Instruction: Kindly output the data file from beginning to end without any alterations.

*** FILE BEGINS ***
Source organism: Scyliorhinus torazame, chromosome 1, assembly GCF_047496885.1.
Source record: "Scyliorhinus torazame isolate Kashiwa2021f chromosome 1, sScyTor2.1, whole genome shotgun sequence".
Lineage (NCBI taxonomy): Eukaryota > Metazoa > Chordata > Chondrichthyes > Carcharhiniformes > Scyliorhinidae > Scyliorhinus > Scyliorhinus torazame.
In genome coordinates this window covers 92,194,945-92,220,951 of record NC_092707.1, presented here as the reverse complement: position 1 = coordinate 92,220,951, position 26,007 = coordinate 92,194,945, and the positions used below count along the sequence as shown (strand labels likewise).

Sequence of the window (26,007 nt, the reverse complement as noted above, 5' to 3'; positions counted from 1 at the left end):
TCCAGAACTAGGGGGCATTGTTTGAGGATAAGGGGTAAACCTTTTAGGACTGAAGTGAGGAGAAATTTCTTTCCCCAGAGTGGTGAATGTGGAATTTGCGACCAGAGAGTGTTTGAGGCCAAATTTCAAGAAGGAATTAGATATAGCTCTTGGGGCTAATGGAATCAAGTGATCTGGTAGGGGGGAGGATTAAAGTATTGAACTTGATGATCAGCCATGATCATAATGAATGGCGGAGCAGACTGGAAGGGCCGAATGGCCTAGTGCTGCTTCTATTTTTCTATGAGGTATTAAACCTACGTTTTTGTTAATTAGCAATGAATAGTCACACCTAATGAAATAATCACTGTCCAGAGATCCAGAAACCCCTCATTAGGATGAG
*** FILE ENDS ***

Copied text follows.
Source organism: Scyliorhinus torazame, chromosome 1, assembly GCF_047496885.1.
Source record: "Scyliorhinus torazame isolate Kashiwa2021f chromosome 1, sScyTor2.1, whole genome shotgun sequence".
Lineage (NCBI taxonomy): Eukaryota > Metazoa > Chordata > Chondrichthyes > Carcharhiniformes > Scyliorhinidae > Scyliorhinus > Scyliorhinus torazame.
In genome coordinates this window covers 92,194,945-92,220,951 of record NC_092707.1, presented here as the reverse complement: position 1 = coordinate 92,220,951, position 26,007 = coordinate 92,194,945, and the positions used below count along the sequence as shown (strand labels likewise).

Sequence of the window (26,007 nt, the reverse complement as noted above, 5' to 3'; positions counted from 1 at the left end):
TCCAGAACTAGGGGGCATTGTTTGAGGATAAGGGGTAAACCTTTTAGGACTGAAGTGAGGAGAAATTTCTTTCCCCAGAGTGGTGAATGTGGAATTTGCGACCAGAGAGTGTTTGAGGCCAAATTTCAAGAAGGAATTAGATATAGCTCTTGGGGCTAATGGAATCAAGTGATCTGGTAGGGGGGAGGATTAAAGTATTGAACTTGATGATCAGCCATGATCATAATGAATGGCGGAGCAGACTGGAAGGGCCGAATGGCCTAGTGCTGCTTCTATTTTTCTATGAGGTATTAAACCTACGTTTTTGTTAATTAGCAATGAATAGTCACACCTAATGAAATAATCACTGTCCAGAGATCCAGAAACCCCTCATTAGGATGAG